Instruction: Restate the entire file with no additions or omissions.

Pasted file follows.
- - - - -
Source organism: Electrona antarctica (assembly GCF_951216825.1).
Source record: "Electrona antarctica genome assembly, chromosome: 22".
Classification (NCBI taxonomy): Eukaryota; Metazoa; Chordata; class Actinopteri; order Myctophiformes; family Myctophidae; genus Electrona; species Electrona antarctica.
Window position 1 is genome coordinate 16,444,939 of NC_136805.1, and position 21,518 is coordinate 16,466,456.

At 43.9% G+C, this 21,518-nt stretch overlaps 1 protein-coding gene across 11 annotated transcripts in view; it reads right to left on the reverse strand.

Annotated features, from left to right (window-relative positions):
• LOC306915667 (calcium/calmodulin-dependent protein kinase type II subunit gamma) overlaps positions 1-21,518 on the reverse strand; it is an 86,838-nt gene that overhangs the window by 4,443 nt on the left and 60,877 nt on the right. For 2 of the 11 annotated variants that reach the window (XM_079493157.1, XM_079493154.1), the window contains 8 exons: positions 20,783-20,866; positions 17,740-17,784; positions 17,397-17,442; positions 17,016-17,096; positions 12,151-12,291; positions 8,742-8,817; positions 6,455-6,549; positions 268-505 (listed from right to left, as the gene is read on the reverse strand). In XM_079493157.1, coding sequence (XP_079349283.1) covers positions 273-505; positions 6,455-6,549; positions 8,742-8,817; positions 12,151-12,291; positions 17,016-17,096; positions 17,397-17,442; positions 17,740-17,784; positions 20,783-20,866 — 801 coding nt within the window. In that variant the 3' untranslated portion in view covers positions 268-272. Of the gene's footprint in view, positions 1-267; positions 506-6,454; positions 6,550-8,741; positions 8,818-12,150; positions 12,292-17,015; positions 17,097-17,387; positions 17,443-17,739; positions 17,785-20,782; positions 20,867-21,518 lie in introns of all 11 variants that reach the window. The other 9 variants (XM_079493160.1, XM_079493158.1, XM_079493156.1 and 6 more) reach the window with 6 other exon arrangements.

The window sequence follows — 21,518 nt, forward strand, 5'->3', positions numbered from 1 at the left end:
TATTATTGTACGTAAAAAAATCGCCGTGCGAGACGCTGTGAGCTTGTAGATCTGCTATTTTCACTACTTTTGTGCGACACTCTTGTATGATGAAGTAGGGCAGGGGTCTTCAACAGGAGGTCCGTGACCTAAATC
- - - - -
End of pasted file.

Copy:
Source organism: Electrona antarctica (assembly GCF_951216825.1).
Source record: "Electrona antarctica genome assembly, chromosome: 22".
Classification (NCBI taxonomy): Eukaryota; Metazoa; Chordata; class Actinopteri; order Myctophiformes; family Myctophidae; genus Electrona; species Electrona antarctica.
Window position 1 is genome coordinate 16,444,939 of NC_136805.1, and position 21,518 is coordinate 16,466,456.

At 43.9% G+C, this 21,518-nt stretch overlaps 1 protein-coding gene across 11 annotated transcripts in view; it reads right to left on the reverse strand.

Annotated features, from left to right (window-relative positions):
• LOC306915667 (calcium/calmodulin-dependent protein kinase type II subunit gamma) overlaps positions 1-21,518 on the reverse strand; it is an 86,838-nt gene that overhangs the window by 4,443 nt on the left and 60,877 nt on the right. For 2 of the 11 annotated variants that reach the window (XM_079493157.1, XM_079493154.1), the window contains 8 exons: positions 20,783-20,866; positions 17,740-17,784; positions 17,397-17,442; positions 17,016-17,096; positions 12,151-12,291; positions 8,742-8,817; positions 6,455-6,549; positions 268-505 (listed from right to left, as the gene is read on the reverse strand). In XM_079493157.1, coding sequence (XP_079349283.1) covers positions 273-505; positions 6,455-6,549; positions 8,742-8,817; positions 12,151-12,291; positions 17,016-17,096; positions 17,397-17,442; positions 17,740-17,784; positions 20,783-20,866 — 801 coding nt within the window. In that variant the 3' untranslated portion in view covers positions 268-272. Of the gene's footprint in view, positions 1-267; positions 506-6,454; positions 6,550-8,741; positions 8,818-12,150; positions 12,292-17,015; positions 17,097-17,387; positions 17,443-17,739; positions 17,785-20,782; positions 20,867-21,518 lie in introns of all 11 variants that reach the window. The other 9 variants (XM_079493160.1, XM_079493158.1, XM_079493156.1 and 6 more) reach the window with 6 other exon arrangements.

The window sequence follows — 21,518 nt, forward strand, 5'->3', positions numbered from 1 at the left end:
TATTATTGTACGTAAAAAAATCGCCGTGCGAGACGCTGTGAGCTTGTAGATCTGCTATTTTCACTACTTTTGTGCGACACTCTTGTATGATGAAGTAGGGCAGGGGTCTTCAACAGGAGGTCCGTGACCTAAATC